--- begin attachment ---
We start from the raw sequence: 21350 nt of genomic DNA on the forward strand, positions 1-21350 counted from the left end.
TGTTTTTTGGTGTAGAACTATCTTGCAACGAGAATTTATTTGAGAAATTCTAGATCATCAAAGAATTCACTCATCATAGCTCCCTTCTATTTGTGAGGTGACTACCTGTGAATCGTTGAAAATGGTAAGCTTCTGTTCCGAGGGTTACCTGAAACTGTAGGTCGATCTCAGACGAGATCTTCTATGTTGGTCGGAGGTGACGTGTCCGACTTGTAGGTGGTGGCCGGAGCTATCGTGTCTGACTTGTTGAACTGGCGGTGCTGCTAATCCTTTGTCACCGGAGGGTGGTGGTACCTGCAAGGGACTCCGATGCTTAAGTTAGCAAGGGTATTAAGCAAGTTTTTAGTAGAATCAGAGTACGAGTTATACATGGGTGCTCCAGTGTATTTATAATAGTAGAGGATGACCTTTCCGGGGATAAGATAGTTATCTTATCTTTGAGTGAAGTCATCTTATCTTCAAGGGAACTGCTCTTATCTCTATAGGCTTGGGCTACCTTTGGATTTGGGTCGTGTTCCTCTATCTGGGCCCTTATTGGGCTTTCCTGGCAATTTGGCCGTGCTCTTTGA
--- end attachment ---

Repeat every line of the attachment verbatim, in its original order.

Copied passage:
We start from the raw sequence: 21350 nt of genomic DNA on the forward strand, positions 1-21350 counted from the left end.
TGTTTTTTGGTGTAGAACTATCTTGCAACGAGAATTTATTTGAGAAATTCTAGATCATCAAAGAATTCACTCATCATAGCTCCCTTCTATTTGTGAGGTGACTACCTGTGAATCGTTGAAAATGGTAAGCTTCTGTTCCGAGGGTTACCTGAAACTGTAGGTCGATCTCAGACGAGATCTTCTATGTTGGTCGGAGGTGACGTGTCCGACTTGTAGGTGGTGGCCGGAGCTATCGTGTCTGACTTGTTGAACTGGCGGTGCTGCTAATCCTTTGTCACCGGAGGGTGGTGGTACCTGCAAGGGACTCCGATGCTTAAGTTAGCAAGGGTATTAAGCAAGTTTTTAGTAGAATCAGAGTACGAGTTATACATGGGTGCTCCAGTGTATTTATAATAGTAGAGGATGACCTTTCCGGGGATAAGATAGTTATCTTATCTTTGAGTGAAGTCATCTTATCTTCAAGGGAACTGCTCTTATCTCTATAGGCTTGGGCTACCTTTGGATTTGGGTCGTGTTCCTCTATCTGGGCCCTTATTGGGCTTTCCTGGCAATTTGGCCGTGCTCTTTGA